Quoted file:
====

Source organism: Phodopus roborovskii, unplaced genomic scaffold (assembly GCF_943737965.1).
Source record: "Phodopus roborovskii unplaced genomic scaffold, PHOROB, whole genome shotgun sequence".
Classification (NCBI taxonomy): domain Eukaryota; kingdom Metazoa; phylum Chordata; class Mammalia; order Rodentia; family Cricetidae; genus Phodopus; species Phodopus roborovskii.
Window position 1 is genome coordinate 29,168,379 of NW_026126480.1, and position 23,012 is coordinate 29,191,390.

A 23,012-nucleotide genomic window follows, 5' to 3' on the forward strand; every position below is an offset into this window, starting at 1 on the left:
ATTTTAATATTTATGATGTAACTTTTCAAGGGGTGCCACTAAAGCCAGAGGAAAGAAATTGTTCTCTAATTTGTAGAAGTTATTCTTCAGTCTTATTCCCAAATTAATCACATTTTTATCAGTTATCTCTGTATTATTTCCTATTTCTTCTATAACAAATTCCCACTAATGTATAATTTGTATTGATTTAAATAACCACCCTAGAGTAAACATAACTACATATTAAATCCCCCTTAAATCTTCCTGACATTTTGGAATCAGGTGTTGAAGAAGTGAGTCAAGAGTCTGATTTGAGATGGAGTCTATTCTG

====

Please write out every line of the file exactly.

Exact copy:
Source organism: Phodopus roborovskii, unplaced genomic scaffold (assembly GCF_943737965.1).
Source record: "Phodopus roborovskii unplaced genomic scaffold, PHOROB, whole genome shotgun sequence".
Classification (NCBI taxonomy): domain Eukaryota; kingdom Metazoa; phylum Chordata; class Mammalia; order Rodentia; family Cricetidae; genus Phodopus; species Phodopus roborovskii.
Window position 1 is genome coordinate 29,168,379 of NW_026126480.1, and position 23,012 is coordinate 29,191,390.

A 23,012-nucleotide genomic window follows, 5' to 3' on the forward strand; every position below is an offset into this window, starting at 1 on the left:
ATTTTAATATTTATGATGTAACTTTTCAAGGGGTGCCACTAAAGCCAGAGGAAAGAAATTGTTCTCTAATTTGTAGAAGTTATTCTTCAGTCTTATTCCCAAATTAATCACATTTTTATCAGTTATCTCTGTATTATTTCCTATTTCTTCTATAACAAATTCCCACTAATGTATAATTTGTATTGATTTAAATAACCACCCTAGAGTAAACATAACTACATATTAAATCCCCCTTAAATCTTCCTGACATTTTGGAATCAGGTGTTGAAGAAGTGAGTCAAGAGTCTGATTTGAGATGGAGTCTATTCTG